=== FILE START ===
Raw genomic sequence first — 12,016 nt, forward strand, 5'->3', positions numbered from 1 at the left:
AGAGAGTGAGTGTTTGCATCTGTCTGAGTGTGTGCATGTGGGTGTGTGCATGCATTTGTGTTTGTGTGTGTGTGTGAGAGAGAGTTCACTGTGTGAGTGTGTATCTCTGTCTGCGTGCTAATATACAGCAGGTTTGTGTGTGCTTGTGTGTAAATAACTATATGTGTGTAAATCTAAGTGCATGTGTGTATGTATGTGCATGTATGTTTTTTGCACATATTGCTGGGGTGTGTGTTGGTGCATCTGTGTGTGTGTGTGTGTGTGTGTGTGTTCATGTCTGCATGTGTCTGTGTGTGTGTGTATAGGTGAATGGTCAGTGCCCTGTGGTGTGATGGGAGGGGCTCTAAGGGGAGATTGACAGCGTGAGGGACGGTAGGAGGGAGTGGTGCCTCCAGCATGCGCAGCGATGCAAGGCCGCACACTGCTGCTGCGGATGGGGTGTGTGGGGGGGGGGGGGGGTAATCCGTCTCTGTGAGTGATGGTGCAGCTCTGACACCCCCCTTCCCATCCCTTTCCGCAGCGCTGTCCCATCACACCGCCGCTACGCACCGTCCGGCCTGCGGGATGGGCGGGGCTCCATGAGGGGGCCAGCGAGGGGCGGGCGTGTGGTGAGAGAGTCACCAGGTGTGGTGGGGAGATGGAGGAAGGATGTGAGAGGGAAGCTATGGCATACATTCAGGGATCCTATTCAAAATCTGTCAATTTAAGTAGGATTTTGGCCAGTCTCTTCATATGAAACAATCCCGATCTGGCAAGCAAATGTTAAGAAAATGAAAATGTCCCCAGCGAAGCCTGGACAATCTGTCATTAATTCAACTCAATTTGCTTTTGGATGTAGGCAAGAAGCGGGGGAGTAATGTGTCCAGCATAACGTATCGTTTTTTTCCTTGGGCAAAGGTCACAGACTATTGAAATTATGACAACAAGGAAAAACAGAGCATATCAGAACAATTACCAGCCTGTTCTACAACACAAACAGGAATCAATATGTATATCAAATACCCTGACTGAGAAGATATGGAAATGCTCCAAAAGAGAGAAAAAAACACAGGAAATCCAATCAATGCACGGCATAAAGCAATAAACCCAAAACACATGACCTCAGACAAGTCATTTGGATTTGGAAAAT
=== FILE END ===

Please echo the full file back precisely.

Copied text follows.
Raw genomic sequence first — 12,016 nt, forward strand, 5'->3', positions numbered from 1 at the left:
AGAGAGTGAGTGTTTGCATCTGTCTGAGTGTGTGCATGTGGGTGTGTGCATGCATTTGTGTTTGTGTGTGTGTGTGAGAGAGAGTTCACTGTGTGAGTGTGTATCTCTGTCTGCGTGCTAATATACAGCAGGTTTGTGTGTGCTTGTGTGTAAATAACTATATGTGTGTAAATCTAAGTGCATGTGTGTATGTATGTGCATGTATGTTTTTTGCACATATTGCTGGGGTGTGTGTTGGTGCATCTGTGTGTGTGTGTGTGTGTGTGTGTGTTCATGTCTGCATGTGTCTGTGTGTGTGTGTATAGGTGAATGGTCAGTGCCCTGTGGTGTGATGGGAGGGGCTCTAAGGGGAGATTGACAGCGTGAGGGACGGTAGGAGGGAGTGGTGCCTCCAGCATGCGCAGCGATGCAAGGCCGCACACTGCTGCTGCGGATGGGGTGTGTGGGGGGGGGGGGGGGTAATCCGTCTCTGTGAGTGATGGTGCAGCTCTGACACCCCCCTTCCCATCCCTTTCCGCAGCGCTGTCCCATCACACCGCCGCTACGCACCGTCCGGCCTGCGGGATGGGCGGGGCTCCATGAGGGGGCCAGCGAGGGGCGGGCGTGTGGTGAGAGAGTCACCAGGTGTGGTGGGGAGATGGAGGAAGGATGTGAGAGGGAAGCTATGGCATACATTCAGGGATCCTATTCAAAATCTGTCAATTTAAGTAGGATTTTGGCCAGTCTCTTCATATGAAACAATCCCGATCTGGCAAGCAAATGTTAAGAAAATGAAAATGTCCCCAGCGAAGCCTGGACAATCTGTCATTAATTCAACTCAATTTGCTTTTGGATGTAGGCAAGAAGCGGGGGAGTAATGTGTCCAGCATAACGTATCGTTTTTTTCCTTGGGCAAAGGTCACAGACTATTGAAATTATGACAACAAGGAAAAACAGAGCATATCAGAACAATTACCAGCCTGTTCTACAACACAAACAGGAATCAATATGTATATCAAATACCCTGACTGAGAAGATATGGAAATGCTCCAAAAGAGAGAAAAAAACACAGGAAATCCAATCAATGCACGGCATAAAGCAATAAACCCAAAACACATGACCTCAGACAAGTCATTTGGATTTGGAAAAT